The literature on EU energy regulations got longer by about a thousand pages yesterday, as the European Commission put forward its vision for achieving a “clean energy transition”. The vast collection of documents — including revisions to directives, impact assessments, enquiries and new regulations — will determine the future of energy in the EU up to 2030. It touches upon subjects including coal subsidies, bioenergy, grid access and rights for individual energy producers. Referred to as the EU’s “winter package”, the new rules will partly determine how successfully the EU meets its 2030 climate objectives, as well as setting out a common energy system for the EU’s 28 member states, known as the Energy Union.
Carbon Brief 1st Dec 2016 read more »
EU countries are on track to meet their 2020 targets for renewable energy and emissions cuts but could fall short of ambitious longer-term goals, the European Environment Agency (EEA) said on Thursday. “The EU’s 2020 targets on energy and climate are now well within reach,” EEA executive director Hans Bruyninckx said. “But certain trends are alarming, in particular for transport. In that sector, renewable energy use remains insufficient and greenhouse gas emissions are rising again,” Bruyninckx added. The bloc’s 2020 target calls for 20% of gross final energy consumption to come from renewable sources, and that number rose to 16.4% in 2015 from 16% in 2014, according to preliminary estimates cited in the report. The EU on Wednesday unveiled “clean energy” plans to boost renewables, cut waste and reduce subsidies for coal power in a bid to meet its commitments under the Paris climate deal. Binding energy efficiency targets would also be raised by 30% by 2030 under the sweeping package of measures from the European commission. But environmental groups have accused the bloc of doing too little to end subsidies for carbon-spewing coal power plants, and of undermining investments in renewables.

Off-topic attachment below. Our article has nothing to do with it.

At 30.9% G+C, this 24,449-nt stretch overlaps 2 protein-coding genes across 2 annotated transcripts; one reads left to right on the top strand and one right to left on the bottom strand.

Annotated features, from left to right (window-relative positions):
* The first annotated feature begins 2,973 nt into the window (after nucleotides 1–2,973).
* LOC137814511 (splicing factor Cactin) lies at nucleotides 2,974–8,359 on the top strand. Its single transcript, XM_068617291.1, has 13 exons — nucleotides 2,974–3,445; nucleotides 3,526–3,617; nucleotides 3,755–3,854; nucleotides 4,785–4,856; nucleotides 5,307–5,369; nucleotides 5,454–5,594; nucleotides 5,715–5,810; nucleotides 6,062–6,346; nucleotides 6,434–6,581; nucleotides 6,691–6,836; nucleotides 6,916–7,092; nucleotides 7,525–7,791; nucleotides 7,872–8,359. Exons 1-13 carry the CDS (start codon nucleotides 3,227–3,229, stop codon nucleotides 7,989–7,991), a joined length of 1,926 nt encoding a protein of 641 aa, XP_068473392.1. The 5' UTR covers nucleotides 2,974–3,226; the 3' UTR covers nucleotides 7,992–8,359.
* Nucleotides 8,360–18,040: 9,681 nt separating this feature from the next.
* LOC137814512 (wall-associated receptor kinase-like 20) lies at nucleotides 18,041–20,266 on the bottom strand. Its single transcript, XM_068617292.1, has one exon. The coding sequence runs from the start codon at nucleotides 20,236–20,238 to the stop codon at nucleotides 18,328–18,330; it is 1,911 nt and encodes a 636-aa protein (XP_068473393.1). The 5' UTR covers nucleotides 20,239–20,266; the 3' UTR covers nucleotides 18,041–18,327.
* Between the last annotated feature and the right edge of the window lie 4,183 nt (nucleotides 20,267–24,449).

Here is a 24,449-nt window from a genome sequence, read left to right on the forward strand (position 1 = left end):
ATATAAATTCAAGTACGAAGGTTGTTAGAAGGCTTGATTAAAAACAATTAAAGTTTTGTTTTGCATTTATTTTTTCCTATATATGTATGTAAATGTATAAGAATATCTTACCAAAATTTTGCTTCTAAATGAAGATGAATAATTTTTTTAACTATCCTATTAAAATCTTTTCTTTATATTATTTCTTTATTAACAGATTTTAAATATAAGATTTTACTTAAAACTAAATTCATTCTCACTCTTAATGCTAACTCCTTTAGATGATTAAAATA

Guardian 1st Dec 2016 read more »